It’s entirely appropriate that the Union of Jewish Students (UJS) offices are to be found above a pub, writes Stephen Oryszczuk. Set over two floors and conveniently close to Camden tube, the home of UJS scores highly on décor. A naughty picture of a red-nosed Iranian President is quickly removed as I arrive. Old protest placards, loudly proclaiming ‘Jewish Students Against Cuts,’ rest gently in the corners. Magen David-adorned cigarette lighters lie next to the coffee, while old doors and wooden panels are propped up against walls. Posters of Matisyahu spill out of inboxes, whereas posters of Shimon Peres fill a nearby notice-board. It’s as gloriously cluttered and lively as you’d have hoped for.
Recent graduates themselves, the UJS officers roll in just after nine, unfurl their laptops and chat about student events they attended the night before. The dress-code is smart-casual, with the emphasis on ‘casual’ for some. Before long they’re on their phones, connecting and co-ordinating the various Jewish student societies (J-Socs) across the country.
We’re on the top floor, and my point of contact is the uber-efficient Charlotte, who introduces me around. There’s Alex, the UJS President, an accompanying whirlwind who gently maintains a handle on the agenda. There’s Jude (campaigns), who has the easiest smile and the sharpest eye, and Ben (smaller J-Socs), who just seems happy not to be travelling for once. Additionally there’s Sheryl (membership) and Georgina (training), who bounce ideas around, while Matt (London J-Socs) flops quietly in the corner, legs slung over his armchair. Controlling everything is Amanda, the team manager upon whom the others rely.
On the floor below is a smaller team, but no less important. The UJS “grandfather” (his words, not mine) is Gerry Lucas – Operations Director, font of knowledge and all-round good brain to pick. He’s been there 20 years and has seen hundreds of young UJS officers come and go. He commends the current crop as one of the best he’s known, saying they work well together as a team. Together with Gerry there’s finance and fund-raising, the latter comprising Jo and Julia – the UJS “mums” (again, their description). They’re in good spirits, despite the tedious task of compiling a spreadsheet of donors from the past four years. Their new chairman is described as “meticulous,” an adjective that’s left to hang heavily in the air…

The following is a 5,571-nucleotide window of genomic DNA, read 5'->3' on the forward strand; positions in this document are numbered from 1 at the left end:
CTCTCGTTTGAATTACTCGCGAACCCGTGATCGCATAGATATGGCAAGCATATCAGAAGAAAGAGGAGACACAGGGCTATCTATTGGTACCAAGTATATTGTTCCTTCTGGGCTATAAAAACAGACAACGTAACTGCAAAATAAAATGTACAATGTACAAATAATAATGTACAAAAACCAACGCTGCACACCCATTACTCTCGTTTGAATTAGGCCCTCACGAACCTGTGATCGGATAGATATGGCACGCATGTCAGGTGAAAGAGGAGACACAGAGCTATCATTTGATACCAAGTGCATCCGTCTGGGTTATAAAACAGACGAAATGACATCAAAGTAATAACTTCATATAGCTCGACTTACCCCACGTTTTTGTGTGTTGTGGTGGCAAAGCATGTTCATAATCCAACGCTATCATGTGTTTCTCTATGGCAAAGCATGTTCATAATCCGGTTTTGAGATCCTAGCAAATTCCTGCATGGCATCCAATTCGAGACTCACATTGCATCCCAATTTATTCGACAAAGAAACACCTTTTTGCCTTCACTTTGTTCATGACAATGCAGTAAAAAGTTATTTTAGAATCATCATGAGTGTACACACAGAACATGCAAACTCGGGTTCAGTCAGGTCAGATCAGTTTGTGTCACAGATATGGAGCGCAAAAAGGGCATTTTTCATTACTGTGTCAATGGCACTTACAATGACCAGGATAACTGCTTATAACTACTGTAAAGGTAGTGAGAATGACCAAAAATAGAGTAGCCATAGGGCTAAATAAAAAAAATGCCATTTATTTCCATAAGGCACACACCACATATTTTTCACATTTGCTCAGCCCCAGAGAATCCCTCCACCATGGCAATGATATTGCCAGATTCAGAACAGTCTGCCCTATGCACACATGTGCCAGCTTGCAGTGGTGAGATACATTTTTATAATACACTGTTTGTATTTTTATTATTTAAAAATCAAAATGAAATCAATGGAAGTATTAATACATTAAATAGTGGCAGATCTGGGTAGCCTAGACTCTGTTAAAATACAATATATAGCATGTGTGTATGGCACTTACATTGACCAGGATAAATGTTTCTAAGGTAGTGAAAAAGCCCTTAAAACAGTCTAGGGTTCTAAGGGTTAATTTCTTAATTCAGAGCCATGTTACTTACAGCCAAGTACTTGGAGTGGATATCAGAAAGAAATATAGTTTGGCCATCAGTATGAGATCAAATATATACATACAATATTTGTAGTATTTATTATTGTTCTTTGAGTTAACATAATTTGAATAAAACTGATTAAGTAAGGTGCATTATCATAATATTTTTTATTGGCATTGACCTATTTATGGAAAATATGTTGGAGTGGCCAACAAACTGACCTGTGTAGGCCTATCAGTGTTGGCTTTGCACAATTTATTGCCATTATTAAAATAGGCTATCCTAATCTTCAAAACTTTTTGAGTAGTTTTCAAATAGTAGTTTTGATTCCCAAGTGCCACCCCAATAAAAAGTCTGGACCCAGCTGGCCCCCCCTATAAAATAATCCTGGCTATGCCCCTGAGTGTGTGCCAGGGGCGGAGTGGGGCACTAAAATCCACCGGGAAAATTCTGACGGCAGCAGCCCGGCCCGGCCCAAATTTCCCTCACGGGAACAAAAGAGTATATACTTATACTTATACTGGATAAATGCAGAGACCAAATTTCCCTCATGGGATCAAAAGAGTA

Matt and Alex join Rabbi Gavin Broder in the meeting room, a small space to the side of the office, with sofas and comfy chairs arranged around a coffee table that’s currently over-flowing with pastries. The rabbi is concerned that there’s not much co-ordination across the capital, and the three discuss how best to approach a new forum of London J-Soc presidents.
After the rabbi leaves, the team pile in and devour the croissants. Because they’ve not convened much of late, they take turns to update each other on what they’ve been up to.
Charlotte’s consumed with Matisyahu’s December visit and with launching the Jewish Awareness Week (I suppress a sneaky giggle that it’s difficult to make people aware of an awareness week). Jude’s been planning a seminar, a trip to Israel and a new video resource, as well as helping students with their campaigns. Sheryl has been talking to UJIA about a parents’ evening idea, whilst trying to get a large accountancy firm on campus. Georgina meanwhile has been grappling with J-Soc budgets, Limmud, a social action programme and a trip to Poland. Ben has been covering every square inch of the UK, from Brighton and Berwick, visiting developing J-Socs. I’m not really sure what Matt’s been doing, but he seems relaxed.
The meeting veers towards the annual student awards. Some feel that the last outing served only to encourage “tribalism” and should be scrapped. Others think awards encourage a typically apathetic demographic and should be kept. Yet others feel that everyone should be given an award, presumably just for trying. In the end, they defer to the National Council.
Shortly afterwards, I’m whisked off to University College London, to a UCL J-Soc gathering in a basement bar, where I meet two dozen Jewish students and hear the ever-amenable Maureen Kendler talk about a book called ‘The Avengers.’ Watching the UJS team mingle over smoked salmon bagels, listening to students’ issues and ideas, I realise how varied a UJS officer’s role is. From organising national campaigns to acting on individual grievances, ordering Matisyahu’s ‘reserve’ guitar and representing the UK at the World Union of Jewish Students, the role is incredibly mixed and varied. My day was now finishing, had been far-from-dull day. I couldn’t imagine it would ever have been anything other.
The Best Quotes:
“As long as it’s acoustic, it doesn’t matter if he’s got a beard or not”
“We should move away from jokes, we’re funnier internally than externally”
“He wants a central London suite… such a diva”
“The problem with prizes is that the winners never get any”
“Our mascot for the Jewish Awareness Weeks is an inflatable shark, based on the acronym”